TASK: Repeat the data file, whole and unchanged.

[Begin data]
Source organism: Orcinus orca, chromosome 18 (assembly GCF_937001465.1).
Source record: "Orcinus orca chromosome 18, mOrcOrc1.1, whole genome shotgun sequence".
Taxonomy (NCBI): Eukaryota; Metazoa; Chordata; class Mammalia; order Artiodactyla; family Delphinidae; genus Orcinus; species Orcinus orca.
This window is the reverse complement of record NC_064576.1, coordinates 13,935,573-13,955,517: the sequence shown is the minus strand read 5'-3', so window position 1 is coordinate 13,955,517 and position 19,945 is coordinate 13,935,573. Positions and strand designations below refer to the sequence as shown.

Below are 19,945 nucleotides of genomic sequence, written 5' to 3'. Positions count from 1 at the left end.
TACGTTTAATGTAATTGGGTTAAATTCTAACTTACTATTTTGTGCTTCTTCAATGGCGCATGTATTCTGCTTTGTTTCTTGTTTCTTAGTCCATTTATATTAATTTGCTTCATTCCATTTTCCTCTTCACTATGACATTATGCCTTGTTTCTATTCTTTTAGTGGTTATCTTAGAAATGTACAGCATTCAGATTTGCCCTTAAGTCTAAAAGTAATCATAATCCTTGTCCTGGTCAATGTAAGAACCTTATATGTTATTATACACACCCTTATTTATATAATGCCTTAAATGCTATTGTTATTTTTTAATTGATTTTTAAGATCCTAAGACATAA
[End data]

Source organism: Orcinus orca, chromosome 18 (assembly GCF_937001465.1).
Source record: "Orcinus orca chromosome 18, mOrcOrc1.1, whole genome shotgun sequence".
Taxonomy (NCBI): Eukaryota; Metazoa; Chordata; class Mammalia; order Artiodactyla; family Delphinidae; genus Orcinus; species Orcinus orca.
This window is the reverse complement of record NC_064576.1, coordinates 13,935,573-13,955,517: the sequence shown is the minus strand read 5'-3', so window position 1 is coordinate 13,955,517 and position 19,945 is coordinate 13,935,573. Positions and strand designations below refer to the sequence as shown.

Below are 19,945 nucleotides of genomic sequence, written 5' to 3'. Positions count from 1 at the left end.
TACGTTTAATGTAATTGGGTTAAATTCTAACTTACTATTTTGTGCTTCTTCAATGGCGCATGTATTCTGCTTTGTTTCTTGTTTCTTAGTCCATTTATATTAATTTGCTTCATTCCATTTTCCTCTTCACTATGACATTATGCCTTGTTTCTATTCTTTTAGTGGTTATCTTAGAAATGTACAGCATTCAGATTTGCCCTTAAGTCTAAAAGTAATCATAATCCTTGTCCTGGTCAATGTAAGAACCTTATATGTTATTATACACACCCTTATTTATATAATGCCTTAAATGCTATTGTTATTTTTTAATTGATTTTTAAGATCCTAAGACATAA